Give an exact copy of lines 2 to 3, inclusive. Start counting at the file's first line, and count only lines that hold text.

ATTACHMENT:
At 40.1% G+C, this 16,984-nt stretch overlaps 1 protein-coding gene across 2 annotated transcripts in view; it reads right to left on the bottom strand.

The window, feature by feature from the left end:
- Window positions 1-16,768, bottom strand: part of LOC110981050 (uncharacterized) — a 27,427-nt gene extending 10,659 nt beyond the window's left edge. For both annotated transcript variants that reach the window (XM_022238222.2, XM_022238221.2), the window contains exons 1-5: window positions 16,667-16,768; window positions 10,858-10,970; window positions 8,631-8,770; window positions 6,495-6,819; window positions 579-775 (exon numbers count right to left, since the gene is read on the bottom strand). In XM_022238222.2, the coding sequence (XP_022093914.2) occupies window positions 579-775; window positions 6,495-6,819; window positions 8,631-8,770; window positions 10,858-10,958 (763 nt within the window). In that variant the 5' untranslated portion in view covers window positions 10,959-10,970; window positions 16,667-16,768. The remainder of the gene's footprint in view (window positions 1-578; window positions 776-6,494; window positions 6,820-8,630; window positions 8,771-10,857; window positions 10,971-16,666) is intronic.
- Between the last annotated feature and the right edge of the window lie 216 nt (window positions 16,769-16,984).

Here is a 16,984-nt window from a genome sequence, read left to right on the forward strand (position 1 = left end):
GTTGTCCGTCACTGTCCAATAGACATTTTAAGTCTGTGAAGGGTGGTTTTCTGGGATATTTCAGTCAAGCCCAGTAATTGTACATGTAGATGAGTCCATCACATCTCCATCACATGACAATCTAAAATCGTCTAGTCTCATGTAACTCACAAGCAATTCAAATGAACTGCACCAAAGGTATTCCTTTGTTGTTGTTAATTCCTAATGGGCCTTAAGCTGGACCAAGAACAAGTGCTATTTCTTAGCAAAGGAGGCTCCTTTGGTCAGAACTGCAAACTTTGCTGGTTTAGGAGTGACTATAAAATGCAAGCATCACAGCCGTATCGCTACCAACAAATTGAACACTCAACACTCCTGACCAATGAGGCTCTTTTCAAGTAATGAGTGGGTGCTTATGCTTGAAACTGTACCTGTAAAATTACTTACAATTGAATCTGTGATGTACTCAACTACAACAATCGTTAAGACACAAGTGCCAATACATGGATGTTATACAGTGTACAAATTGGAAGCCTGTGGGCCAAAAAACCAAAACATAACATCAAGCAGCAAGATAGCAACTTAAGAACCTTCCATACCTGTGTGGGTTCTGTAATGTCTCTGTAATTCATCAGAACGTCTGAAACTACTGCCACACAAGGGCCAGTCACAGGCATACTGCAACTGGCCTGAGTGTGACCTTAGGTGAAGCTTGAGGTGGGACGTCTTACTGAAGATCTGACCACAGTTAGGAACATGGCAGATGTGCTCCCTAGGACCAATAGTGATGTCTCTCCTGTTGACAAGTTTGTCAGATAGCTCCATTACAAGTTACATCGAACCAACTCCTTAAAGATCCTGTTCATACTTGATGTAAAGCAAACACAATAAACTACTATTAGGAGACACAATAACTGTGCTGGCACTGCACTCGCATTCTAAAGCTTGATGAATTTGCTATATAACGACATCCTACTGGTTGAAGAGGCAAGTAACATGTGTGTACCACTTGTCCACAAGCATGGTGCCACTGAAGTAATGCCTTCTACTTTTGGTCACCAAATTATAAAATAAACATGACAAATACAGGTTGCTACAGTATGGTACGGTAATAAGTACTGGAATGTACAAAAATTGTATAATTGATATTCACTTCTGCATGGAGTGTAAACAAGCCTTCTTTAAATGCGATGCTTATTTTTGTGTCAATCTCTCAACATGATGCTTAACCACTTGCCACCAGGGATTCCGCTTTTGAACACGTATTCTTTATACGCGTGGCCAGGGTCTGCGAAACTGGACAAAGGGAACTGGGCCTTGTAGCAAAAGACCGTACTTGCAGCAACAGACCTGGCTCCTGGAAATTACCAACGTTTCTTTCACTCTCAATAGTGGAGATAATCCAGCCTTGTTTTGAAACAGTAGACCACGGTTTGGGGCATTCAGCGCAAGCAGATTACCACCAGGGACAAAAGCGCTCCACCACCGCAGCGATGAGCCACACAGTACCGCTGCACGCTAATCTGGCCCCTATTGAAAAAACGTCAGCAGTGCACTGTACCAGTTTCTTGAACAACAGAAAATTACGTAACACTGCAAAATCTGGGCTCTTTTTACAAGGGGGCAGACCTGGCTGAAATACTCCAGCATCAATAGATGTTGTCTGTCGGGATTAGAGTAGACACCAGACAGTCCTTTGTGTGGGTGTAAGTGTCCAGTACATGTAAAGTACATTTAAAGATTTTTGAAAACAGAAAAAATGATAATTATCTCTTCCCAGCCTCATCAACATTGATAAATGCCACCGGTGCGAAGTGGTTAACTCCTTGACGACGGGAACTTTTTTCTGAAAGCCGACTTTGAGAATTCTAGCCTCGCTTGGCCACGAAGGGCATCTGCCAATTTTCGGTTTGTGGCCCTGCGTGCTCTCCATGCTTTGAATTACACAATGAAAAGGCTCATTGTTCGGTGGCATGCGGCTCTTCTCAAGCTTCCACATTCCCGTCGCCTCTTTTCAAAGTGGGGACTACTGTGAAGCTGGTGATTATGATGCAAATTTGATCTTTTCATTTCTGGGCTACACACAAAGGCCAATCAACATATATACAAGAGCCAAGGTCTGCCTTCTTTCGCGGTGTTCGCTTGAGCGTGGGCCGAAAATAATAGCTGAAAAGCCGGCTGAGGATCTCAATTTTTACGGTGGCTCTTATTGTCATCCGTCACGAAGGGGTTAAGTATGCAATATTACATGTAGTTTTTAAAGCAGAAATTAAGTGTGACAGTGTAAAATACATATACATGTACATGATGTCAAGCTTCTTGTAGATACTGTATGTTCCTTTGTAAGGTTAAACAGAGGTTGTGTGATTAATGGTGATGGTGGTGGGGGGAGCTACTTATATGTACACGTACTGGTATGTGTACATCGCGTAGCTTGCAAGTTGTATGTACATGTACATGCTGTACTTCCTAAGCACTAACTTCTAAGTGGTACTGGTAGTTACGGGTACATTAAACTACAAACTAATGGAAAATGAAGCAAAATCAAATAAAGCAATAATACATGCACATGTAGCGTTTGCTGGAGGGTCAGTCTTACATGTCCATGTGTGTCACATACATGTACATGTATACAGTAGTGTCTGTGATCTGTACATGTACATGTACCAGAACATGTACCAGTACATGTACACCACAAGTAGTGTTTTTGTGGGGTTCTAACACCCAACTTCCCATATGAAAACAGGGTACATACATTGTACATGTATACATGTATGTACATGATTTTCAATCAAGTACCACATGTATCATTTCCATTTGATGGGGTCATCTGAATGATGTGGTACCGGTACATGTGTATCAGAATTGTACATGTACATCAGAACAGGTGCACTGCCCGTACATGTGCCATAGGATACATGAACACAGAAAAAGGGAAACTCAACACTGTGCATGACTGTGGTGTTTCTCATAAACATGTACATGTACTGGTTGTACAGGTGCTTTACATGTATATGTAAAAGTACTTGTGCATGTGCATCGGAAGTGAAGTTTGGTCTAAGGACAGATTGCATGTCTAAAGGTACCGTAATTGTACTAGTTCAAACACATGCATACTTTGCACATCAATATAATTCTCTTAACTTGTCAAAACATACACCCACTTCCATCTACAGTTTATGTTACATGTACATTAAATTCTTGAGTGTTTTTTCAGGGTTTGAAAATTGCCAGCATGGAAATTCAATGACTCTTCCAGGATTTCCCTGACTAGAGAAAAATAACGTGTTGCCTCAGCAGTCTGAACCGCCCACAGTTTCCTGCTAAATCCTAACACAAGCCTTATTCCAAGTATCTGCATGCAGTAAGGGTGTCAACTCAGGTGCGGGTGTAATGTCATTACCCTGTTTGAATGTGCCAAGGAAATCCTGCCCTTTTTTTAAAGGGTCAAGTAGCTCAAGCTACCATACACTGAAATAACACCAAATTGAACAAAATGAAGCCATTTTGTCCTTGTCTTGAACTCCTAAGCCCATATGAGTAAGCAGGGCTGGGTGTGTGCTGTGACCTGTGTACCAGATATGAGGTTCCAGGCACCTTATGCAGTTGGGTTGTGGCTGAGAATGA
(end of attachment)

The window, feature by feature from the left end:
- Window positions 1-16,768, bottom strand: part of LOC110981050 (uncharacterized) — a 27,427-nt gene extending 10,659 nt beyond the window's left edge. For both annotated transcript variants that reach the window (XM_022238222.2, XM_022238221.2), the window contains exons 1-5: window positions 16,667-16,768; window positions 10,858-10,970; window positions 8,631-8,770; window positions 6,495-6,819; window positions 579-775 (exon numbers count right to left, since the gene is read on the bottom strand). In XM_022238222.2, the coding sequence (XP_022093914.2) occupies window positions 579-775; window positions 6,495-6,819; window positions 8,631-8,770; window positions 10,858-10,958 (763 nt within the window). In that variant the 5' untranslated portion in view covers window positions 10,959-10,970; window positions 16,667-16,768. The remainder of the gene's footprint in view (window positions 1-578; window positions 776-6,494; window positions 6,820-8,630; window positions 8,771-10,857; window positions 10,971-16,666) is intronic.